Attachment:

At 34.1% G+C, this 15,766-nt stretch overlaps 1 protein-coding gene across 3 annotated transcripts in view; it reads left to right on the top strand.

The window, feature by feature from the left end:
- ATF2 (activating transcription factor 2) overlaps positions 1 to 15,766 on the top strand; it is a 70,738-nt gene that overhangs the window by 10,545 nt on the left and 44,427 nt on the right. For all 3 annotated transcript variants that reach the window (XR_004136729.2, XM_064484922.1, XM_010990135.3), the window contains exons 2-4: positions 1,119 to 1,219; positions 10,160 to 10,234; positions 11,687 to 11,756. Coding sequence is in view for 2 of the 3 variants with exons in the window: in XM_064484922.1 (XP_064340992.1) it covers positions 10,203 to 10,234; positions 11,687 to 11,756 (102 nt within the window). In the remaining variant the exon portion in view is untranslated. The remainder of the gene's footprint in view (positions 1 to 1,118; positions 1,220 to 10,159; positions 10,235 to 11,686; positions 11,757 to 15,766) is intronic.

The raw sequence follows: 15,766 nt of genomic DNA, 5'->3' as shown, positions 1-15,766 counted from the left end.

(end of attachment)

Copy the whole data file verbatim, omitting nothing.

At 34.1% G+C, this 15,766-nt stretch overlaps 1 protein-coding gene across 3 annotated transcripts in view; it reads left to right on the top strand.

The window, feature by feature from the left end:
- ATF2 (activating transcription factor 2) overlaps positions 1 to 15,766 on the top strand; it is a 70,738-nt gene that overhangs the window by 10,545 nt on the left and 44,427 nt on the right. For all 3 annotated transcript variants that reach the window (XR_004136729.2, XM_064484922.1, XM_010990135.3), the window contains exons 2-4: positions 1,119 to 1,219; positions 10,160 to 10,234; positions 11,687 to 11,756. Coding sequence is in view for 2 of the 3 variants with exons in the window: in XM_064484922.1 (XP_064340992.1) it covers positions 10,203 to 10,234; positions 11,687 to 11,756 (102 nt within the window). In the remaining variant the exon portion in view is untranslated. The remainder of the gene's footprint in view (positions 1 to 1,118; positions 1,220 to 10,159; positions 10,235 to 11,686; positions 11,757 to 15,766) is intronic.

The raw sequence follows: 15,766 nt of genomic DNA, 5'->3' as shown, positions 1-15,766 counted from the left end.